To crave and to have are as like as a thing and its shadow. For when does a berry break upon the tongue as sweetly as when one longs to taste it, and when is the taste refracted into so many hues and savors of ripeness and earth, and when do our senses know anything so utterly as when we lack it?
To eat is still something more than to maintain bodily functions. People may not understand what that “something more” is, but they nonetheless desire to celebrate it. They are still hungry and thirsty for sacramental life.
Dry is all food of the soul if it is not sprinkled with the oil of Christ.
Why did God create a world in which every living creature must eat?
To grow food and eat in a way that is mindful of God is to collaborate with
God’s own primordial sharing of life in the sharing of food with each other.
It is to participate in forms of life and frameworks of meaning that have their
root and orientation in God’s caring ways with creation.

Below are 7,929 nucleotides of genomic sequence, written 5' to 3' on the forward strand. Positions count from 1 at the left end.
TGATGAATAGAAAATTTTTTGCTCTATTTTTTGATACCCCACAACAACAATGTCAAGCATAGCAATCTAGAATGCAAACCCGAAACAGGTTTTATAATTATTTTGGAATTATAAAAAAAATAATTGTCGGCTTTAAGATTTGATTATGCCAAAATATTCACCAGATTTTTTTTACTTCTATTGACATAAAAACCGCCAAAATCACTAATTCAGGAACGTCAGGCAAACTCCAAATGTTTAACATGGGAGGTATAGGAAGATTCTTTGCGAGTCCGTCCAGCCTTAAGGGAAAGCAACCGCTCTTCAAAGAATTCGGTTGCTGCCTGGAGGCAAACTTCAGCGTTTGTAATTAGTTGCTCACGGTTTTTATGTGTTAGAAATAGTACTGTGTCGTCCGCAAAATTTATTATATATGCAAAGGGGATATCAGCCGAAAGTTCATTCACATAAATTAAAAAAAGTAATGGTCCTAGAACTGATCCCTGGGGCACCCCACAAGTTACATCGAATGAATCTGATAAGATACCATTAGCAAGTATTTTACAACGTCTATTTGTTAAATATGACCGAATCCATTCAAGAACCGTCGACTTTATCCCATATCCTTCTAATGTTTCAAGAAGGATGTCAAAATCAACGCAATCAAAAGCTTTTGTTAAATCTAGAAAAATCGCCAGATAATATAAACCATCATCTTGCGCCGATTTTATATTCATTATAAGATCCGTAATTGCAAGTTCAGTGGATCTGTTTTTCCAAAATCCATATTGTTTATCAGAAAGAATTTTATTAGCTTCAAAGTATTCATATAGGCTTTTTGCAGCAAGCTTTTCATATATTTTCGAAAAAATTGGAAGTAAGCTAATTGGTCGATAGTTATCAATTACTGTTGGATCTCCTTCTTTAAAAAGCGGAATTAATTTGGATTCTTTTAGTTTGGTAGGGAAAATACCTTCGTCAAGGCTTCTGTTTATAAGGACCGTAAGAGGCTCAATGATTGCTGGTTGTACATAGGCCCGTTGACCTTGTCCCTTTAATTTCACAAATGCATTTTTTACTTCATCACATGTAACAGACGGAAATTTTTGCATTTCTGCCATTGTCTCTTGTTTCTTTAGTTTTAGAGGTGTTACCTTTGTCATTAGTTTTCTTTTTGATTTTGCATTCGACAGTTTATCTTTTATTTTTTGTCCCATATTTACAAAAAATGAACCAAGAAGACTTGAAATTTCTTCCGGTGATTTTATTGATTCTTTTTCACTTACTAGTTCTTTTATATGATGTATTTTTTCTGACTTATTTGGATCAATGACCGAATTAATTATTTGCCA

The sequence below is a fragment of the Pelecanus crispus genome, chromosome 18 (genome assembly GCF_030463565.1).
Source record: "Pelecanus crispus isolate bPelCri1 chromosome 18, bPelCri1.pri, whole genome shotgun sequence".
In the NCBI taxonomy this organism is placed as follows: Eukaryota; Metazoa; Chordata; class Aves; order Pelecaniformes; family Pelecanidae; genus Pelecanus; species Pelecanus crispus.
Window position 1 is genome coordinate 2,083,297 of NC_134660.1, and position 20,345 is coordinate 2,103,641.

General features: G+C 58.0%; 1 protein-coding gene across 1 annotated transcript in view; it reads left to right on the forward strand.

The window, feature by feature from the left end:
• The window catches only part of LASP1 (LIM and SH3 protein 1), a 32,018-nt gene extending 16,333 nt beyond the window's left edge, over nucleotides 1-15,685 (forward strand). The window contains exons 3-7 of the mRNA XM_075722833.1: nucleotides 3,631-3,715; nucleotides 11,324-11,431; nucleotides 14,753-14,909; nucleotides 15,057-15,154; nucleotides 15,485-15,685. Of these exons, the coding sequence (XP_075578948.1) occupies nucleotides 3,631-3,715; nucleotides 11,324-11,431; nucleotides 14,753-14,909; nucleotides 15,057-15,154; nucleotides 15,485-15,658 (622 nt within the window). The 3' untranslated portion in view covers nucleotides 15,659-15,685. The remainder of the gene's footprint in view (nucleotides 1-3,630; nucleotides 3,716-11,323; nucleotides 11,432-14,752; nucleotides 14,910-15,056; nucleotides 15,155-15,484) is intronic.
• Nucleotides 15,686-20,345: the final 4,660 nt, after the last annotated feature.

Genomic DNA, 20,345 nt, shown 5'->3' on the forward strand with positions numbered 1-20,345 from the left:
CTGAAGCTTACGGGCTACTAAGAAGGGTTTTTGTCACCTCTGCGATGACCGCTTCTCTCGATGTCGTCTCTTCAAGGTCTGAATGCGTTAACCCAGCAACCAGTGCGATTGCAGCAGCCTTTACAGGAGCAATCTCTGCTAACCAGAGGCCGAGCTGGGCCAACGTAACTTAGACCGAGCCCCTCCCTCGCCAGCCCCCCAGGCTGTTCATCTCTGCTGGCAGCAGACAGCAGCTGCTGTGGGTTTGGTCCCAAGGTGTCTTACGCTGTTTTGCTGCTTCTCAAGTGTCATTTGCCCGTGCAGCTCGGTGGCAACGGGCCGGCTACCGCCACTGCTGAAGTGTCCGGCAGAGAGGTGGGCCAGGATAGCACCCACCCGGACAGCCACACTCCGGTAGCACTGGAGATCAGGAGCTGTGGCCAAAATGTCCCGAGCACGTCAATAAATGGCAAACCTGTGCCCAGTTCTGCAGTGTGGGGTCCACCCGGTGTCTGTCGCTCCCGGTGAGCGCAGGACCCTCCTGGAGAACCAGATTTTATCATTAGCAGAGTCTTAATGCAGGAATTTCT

One of the lasting contributions of Eric Schlosser’s Fast Food Nation is to have shown how a considerable amount of contemporary eating is without mercy or art…To “grab a bite on the go” communicates that people do not believe their eating should occasion the sustained attention or reflection that might lead to greater care of our food networks and more regular celebration of the gifts of life.
When eating becomes a spiritual exercise, it isn’t simply that people will have occasions to become more attentive to each other and the world. They will also have the opportunity to see, receive, and taste the world with spiritual depth.